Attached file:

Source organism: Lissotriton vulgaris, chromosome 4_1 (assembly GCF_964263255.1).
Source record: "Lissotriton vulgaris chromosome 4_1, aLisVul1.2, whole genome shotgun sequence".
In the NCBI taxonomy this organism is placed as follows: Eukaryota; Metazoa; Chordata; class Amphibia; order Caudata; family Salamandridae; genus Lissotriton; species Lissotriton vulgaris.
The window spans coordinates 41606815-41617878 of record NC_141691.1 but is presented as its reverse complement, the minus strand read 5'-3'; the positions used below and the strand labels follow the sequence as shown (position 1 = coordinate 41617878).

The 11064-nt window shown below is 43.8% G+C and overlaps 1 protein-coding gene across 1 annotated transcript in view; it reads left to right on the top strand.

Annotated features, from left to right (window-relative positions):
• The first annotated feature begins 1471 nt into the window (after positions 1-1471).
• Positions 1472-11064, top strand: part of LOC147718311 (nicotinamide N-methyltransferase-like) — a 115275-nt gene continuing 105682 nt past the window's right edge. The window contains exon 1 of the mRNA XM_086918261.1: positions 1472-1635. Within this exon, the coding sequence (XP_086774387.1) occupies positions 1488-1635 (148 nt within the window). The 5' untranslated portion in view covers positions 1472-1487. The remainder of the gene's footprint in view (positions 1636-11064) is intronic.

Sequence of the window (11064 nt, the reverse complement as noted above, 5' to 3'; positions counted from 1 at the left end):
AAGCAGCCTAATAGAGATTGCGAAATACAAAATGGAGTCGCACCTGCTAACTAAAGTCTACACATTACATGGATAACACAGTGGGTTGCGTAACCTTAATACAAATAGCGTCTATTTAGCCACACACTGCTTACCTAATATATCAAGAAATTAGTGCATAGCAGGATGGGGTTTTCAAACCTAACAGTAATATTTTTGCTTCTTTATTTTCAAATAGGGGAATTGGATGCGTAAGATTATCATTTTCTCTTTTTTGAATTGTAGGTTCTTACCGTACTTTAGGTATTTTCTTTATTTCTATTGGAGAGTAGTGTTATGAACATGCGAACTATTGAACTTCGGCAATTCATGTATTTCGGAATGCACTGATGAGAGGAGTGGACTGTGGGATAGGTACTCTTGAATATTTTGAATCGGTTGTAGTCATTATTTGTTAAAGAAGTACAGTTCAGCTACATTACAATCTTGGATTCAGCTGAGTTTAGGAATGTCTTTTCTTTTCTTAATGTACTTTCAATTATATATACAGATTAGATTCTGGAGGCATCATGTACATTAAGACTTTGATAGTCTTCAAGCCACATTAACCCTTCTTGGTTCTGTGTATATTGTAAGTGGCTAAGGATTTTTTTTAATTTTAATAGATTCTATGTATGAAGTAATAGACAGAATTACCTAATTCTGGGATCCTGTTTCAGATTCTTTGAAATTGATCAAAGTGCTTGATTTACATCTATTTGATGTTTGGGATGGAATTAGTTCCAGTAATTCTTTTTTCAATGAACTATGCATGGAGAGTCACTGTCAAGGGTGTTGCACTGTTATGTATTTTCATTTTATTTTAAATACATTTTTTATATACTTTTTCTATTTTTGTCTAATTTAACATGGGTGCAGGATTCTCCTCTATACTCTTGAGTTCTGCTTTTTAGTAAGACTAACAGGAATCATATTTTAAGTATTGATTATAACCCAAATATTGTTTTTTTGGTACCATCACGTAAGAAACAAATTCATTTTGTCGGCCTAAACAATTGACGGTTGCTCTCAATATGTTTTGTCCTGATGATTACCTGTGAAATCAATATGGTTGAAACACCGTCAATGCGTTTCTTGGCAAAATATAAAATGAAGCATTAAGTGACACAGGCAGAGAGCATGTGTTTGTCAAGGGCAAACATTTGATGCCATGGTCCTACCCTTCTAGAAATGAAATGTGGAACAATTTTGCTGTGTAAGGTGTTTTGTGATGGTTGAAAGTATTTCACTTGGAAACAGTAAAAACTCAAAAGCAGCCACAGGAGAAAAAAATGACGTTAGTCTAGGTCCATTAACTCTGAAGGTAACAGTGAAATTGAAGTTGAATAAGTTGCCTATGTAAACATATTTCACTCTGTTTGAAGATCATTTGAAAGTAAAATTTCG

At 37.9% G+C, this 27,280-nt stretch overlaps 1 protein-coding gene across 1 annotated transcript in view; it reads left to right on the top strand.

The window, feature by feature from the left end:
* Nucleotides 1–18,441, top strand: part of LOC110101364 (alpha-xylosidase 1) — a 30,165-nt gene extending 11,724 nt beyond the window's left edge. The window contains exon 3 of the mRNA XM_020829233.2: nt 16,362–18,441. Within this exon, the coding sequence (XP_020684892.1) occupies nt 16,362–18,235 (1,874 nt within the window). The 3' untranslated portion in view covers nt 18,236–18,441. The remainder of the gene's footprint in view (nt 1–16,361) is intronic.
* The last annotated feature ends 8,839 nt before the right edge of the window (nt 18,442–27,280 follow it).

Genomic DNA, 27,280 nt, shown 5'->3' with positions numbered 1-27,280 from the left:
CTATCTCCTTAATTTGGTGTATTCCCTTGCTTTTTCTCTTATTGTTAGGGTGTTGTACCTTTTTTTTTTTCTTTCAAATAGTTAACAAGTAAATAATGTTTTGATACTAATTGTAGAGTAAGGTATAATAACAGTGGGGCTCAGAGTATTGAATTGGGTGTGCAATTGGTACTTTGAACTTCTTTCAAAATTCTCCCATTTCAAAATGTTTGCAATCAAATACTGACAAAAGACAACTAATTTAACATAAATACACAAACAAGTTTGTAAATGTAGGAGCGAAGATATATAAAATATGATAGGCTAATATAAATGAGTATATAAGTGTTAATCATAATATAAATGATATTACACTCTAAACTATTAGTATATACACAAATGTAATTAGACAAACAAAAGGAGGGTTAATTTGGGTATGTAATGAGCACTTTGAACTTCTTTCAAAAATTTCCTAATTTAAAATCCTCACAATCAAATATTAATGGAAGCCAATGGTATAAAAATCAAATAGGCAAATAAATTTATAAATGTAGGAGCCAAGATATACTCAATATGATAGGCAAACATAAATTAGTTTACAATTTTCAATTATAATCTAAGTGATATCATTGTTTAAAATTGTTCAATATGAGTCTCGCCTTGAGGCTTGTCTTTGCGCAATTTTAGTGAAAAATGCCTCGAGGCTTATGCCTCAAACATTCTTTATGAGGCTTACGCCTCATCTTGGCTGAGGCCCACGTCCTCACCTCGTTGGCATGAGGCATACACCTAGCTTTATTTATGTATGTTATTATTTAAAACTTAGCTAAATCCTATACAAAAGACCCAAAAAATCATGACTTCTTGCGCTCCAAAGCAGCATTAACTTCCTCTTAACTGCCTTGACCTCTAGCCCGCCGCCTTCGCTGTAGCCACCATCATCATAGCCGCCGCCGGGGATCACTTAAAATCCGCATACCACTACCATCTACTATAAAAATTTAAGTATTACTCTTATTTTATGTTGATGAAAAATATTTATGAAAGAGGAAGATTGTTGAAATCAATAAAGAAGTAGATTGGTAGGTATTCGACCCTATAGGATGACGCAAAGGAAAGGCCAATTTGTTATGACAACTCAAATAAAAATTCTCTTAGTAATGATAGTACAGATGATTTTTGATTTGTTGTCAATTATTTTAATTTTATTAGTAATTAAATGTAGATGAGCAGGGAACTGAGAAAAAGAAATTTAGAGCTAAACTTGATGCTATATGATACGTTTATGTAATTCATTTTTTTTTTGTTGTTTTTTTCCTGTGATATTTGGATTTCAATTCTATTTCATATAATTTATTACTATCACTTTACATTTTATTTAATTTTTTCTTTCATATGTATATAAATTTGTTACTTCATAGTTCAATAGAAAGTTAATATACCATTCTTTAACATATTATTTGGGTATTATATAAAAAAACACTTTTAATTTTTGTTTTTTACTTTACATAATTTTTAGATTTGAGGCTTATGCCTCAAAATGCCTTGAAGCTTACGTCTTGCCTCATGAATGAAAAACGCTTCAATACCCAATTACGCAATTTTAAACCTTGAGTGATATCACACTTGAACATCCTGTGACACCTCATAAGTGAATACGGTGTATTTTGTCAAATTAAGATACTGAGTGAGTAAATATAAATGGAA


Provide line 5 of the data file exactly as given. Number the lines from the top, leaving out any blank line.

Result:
The 11064-nt window shown below is 43.8% G+C and overlaps 1 protein-coding gene across 1 annotated transcript in view; it reads left to right on the top strand.